Game development is how and why a game is made. A consistent development theme is that Uncharted 2: Among Thieves improved and expanded on the design of Uncharted: Drake's Fortune in many ways.

Behind the Scenes VideosEdit

Sony has posted twelve short documentary Uncharted 2: Among Thieves - Behind the Scenes video segments which highlight the motivation, technology, acting methodology, and more on how Naughty Dog developed Uncharted 2. The first several videos are included on the Uncharted 2 game disk and can be purchased from the Single Player Store, but only the latter are available on the Internet.


Behind the Scenes

  1. Technology and Gameplay
  2. Story and Art
  3. Making of the Cinematics
  4. Thinking Like a Dog
  5. Online Technology
  6. Mastering the Cell Processor
  7. Meet the Actors
  8. "Our Process was Different..."
  9. Motion Capture
  10. Rehersals
  11. Humor: Keeping it Real
  12. ADR

Game and Level DesignEdit

Creative Director Amy Hennig gives an overview of how Naughty Dog tied together technology, environment, and story to create a compelling gameplay experience in a video and text interview by GamerTV titled The Best Games of 2009: An Inside Look at Uncharted 2: Among Thieves.

  • "Our primary goal was build on top of what we worked so hard to create in the first game, yet also be sure not to repeat ourselves."
  • "We increased the visceral quotient this game by going bigger on the action sequences, but we tried to keep it rooted in Drake's core mechanics, in game, whenever possible."
  • "Basically, we wanted to make sure we're looking at the sum of all parts: story, the integration of story into gameplay, big moments, new player mechanics, and new layout philosophies all fold into each other and compliment the overall experience, which is the most important part of all of this."
  • "Those action sequences that propel Drake closer to his ultimate goal and get us from environment to environment require a whole new set of environments dedicated to momentum that’s paced for action."

Lead Game Designer Richard Lemarchand presented at the 2010 Game Developers Conference on the overall methodology and experience the to craft the game. Eurogamer's Digital Foundry recaps and expands on the talk with videos, snap shots of design documents, and more in Among Friends: How Naughty Dog Built Uncharted 2.

  • "Uncharted 2 was created in a total of 22 months, and six months of that schedule was spent in pre-production."

Lead Designer and Writer Neil Druckmann was interviewed on Gamasutra in Reflecting On Uncharted 2: How They Did It and tells us what led to the Train and Collapsing Building levels:

  • "We really wanted to push the technology forward that would allow us to do that, so one of the first things we did was create a tech that would allow us to have moving objects that let us keep Drake and all the allies and other NPCs on those moving objects with all of their mechanics and all of their move sets."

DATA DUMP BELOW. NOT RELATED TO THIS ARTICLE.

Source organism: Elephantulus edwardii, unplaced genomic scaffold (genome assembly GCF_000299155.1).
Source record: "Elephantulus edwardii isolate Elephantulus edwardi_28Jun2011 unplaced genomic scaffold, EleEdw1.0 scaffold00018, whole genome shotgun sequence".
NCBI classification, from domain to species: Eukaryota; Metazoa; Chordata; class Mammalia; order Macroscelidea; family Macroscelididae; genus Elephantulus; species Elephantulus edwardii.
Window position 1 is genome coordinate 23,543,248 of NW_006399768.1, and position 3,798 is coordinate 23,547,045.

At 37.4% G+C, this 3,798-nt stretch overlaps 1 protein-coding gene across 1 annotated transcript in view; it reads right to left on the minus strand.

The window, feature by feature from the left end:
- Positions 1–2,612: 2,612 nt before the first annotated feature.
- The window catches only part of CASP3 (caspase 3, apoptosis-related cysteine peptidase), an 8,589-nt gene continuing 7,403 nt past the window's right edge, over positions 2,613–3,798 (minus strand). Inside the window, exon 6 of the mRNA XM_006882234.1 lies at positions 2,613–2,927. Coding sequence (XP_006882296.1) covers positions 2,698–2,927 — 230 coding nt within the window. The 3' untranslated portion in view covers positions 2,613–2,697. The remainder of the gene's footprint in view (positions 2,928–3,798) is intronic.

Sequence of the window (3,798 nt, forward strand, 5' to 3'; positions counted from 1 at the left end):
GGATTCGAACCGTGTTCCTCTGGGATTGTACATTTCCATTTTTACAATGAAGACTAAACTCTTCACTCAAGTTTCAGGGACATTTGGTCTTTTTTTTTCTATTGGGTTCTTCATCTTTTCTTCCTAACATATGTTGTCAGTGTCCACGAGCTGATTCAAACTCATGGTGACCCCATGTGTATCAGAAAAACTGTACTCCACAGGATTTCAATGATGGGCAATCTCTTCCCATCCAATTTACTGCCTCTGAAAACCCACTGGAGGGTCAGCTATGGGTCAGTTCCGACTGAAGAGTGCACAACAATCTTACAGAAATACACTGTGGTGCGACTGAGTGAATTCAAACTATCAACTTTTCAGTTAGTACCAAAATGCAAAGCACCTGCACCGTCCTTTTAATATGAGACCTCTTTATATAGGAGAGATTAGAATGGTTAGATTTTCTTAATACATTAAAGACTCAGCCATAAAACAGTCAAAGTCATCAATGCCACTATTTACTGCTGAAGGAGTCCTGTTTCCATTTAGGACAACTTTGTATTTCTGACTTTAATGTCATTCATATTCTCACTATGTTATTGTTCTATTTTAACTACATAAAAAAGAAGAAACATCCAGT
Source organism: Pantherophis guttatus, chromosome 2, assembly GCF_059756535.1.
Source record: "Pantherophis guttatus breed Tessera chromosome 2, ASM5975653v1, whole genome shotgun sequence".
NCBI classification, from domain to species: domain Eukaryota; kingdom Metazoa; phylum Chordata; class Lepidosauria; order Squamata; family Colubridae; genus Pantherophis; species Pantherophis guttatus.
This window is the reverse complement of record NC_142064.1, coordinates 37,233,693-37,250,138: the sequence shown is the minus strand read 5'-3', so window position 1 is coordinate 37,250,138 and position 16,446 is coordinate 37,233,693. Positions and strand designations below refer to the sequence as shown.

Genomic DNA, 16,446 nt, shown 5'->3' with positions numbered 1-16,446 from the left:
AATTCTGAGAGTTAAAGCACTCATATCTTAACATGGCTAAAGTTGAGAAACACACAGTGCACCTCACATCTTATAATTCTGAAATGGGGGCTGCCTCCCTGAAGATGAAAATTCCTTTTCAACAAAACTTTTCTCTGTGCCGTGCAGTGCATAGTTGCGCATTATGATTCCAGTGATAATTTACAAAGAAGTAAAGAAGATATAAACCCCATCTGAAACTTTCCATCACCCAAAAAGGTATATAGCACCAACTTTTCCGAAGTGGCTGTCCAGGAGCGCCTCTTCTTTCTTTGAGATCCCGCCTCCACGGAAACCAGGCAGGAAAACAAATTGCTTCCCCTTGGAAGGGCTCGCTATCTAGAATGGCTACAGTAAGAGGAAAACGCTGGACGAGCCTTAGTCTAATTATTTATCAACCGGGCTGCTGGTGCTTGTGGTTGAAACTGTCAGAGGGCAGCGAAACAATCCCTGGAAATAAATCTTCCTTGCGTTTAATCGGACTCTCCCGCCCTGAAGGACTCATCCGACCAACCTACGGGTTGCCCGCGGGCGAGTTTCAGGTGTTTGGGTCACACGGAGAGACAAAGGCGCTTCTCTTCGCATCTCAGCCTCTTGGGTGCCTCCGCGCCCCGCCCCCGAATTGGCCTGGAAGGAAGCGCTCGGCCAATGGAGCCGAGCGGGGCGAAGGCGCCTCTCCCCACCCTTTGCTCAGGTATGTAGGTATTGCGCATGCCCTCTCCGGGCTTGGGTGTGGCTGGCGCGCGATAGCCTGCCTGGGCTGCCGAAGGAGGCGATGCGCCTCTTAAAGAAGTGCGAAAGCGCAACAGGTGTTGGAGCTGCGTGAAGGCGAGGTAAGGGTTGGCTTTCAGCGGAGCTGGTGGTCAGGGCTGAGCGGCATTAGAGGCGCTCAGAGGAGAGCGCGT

Excerpts from Game Developer Magazine's article by Richard Lemarchand titled In-Depth: How Planning Derailed, Playtesting Redeemed Uncharted 2 bears out the following on how they play tested, polished, and rebalanced levels:

  • "As they played, we uploaded metrics about their actions to a database over the network—things like how long it took them to complete each part of the game, or how frequently they died between continue points. We put the data into a spreadsheet and looked at the median values for each group. After color-coding cells with values above or below certain targets, parts of the game that were potentially problematic immediately jumped out at us. We then started looking at the gameplay videos to investigate each potential problem."

Mike Hatfield, Lead Technical Artist, comments on the healthy contention between art, physics, pacing, and combat for a number of levels in an article titled How Uncharted 2 Set the Technical Benchmark. The article is an excerpt from the book The Art of Uncharted 2: Among Thieves.

  • "The overall result of all these effects is to overwhelm the player so that they don’t really have time to pick it apart and figure out: ‘Hey, that’s pre-simulated, and that’s real-time.’ We just want them to get caught up and pulled into the whole experience. All they know is they’re controlling Drake and trying to survive."

A fictional level called Strip Search was designed for Uncharted at a PAX East 2010 Panel, Game Design with the Dogs, where we get to see how the different design roles and tools pull together with audience participation.

Story, Acting, and Cinematic DesignEdit

Amy Hennig, Creative Director, describes the script, casting, and direction of the story and actors in The Cinematics of Uncharted 2. The article is an excerpt from the book The Art of Uncharted 2: Among Thieves.

  • "Unlike most other game developers, we have the actors performing together on the mocap stage, so it’s really much more like a theatrical or on-camera performance in that way; it’s sort of like going back to the actors’ roots and doing ‘black box theater’."

Playstation Blog conducted two interviews with the actors at E3 in 2009:

Art and Character DesignEdit


Gate and Tower Design by R.Ruppel

Robh Ruppel, Art Director, was interviewed for CGSociety :: Artist Profile
  • "...for the Borneo level, the artists started by making it a wet, swampy jungle with thick vines and trunks and heavy moss everywhere. That’s when it really evolved and became its own distinct jungle. 'We set the time of day for early morning, and moved away from an all-green environment,' said Robh. 'We looked for anything that would distinguish it from the first game, because we wanted to avoid Uncharted 2 being labeled another jungle game. Overseeing the look of the Train level was pretty gratifying too. The artists working on it really followed the designs so well and concepts so closely, even down to how the ground looked.'"

Robh has shared some level design created with Sketchup as well as concept art in Robh Ruppel – Google SketchUp in Game Design.